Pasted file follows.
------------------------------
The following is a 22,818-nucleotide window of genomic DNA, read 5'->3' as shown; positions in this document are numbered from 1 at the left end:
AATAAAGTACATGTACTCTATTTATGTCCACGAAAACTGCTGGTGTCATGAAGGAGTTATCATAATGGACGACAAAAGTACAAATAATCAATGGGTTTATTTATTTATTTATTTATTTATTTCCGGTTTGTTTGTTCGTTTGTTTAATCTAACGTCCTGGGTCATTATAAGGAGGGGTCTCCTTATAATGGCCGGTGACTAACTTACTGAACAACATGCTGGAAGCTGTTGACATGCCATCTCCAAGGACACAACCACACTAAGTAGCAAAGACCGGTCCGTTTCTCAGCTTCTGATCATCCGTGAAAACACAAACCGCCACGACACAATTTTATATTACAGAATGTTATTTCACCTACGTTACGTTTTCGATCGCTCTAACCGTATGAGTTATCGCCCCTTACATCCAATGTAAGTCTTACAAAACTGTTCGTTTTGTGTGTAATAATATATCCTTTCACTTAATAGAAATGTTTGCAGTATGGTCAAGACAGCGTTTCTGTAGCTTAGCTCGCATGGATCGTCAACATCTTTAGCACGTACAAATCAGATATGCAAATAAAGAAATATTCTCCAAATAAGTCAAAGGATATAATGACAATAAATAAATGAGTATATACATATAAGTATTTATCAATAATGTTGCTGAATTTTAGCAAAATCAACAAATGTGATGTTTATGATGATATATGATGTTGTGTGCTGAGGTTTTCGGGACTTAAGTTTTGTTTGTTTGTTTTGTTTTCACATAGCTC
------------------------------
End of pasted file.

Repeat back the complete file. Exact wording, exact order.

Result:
The following is a 22,818-nucleotide window of genomic DNA, read 5'->3' as shown; positions in this document are numbered from 1 at the left end:
AATAAAGTACATGTACTCTATTTATGTCCACGAAAACTGCTGGTGTCATGAAGGAGTTATCATAATGGACGACAAAAGTACAAATAATCAATGGGTTTATTTATTTATTTATTTATTTATTTCCGGTTTGTTTGTTCGTTTGTTTAATCTAACGTCCTGGGTCATTATAAGGAGGGGTCTCCTTATAATGGCCGGTGACTAACTTACTGAACAACATGCTGGAAGCTGTTGACATGCCATCTCCAAGGACACAACCACACTAAGTAGCAAAGACCGGTCCGTTTCTCAGCTTCTGATCATCCGTGAAAACACAAACCGCCACGACACAATTTTATATTACAGAATGTTATTTCACCTACGTTACGTTTTCGATCGCTCTAACCGTATGAGTTATCGCCCCTTACATCCAATGTAAGTCTTACAAAACTGTTCGTTTTGTGTGTAATAATATATCCTTTCACTTAATAGAAATGTTTGCAGTATGGTCAAGACAGCGTTTCTGTAGCTTAGCTCGCATGGATCGTCAACATCTTTAGCACGTACAAATCAGATATGCAAATAAAGAAATATTCTCCAAATAAGTCAAAGGATATAATGACAATAAATAAATGAGTATATACATATAAGTATTTATCAATAATGTTGCTGAATTTTAGCAAAATCAACAAATGTGATGTTTATGATGATATATGATGTTGTGTGCTGAGGTTTTCGGGACTTAAGTTTTGTTTGTTTGTTTTGTTTTCACATAGCTC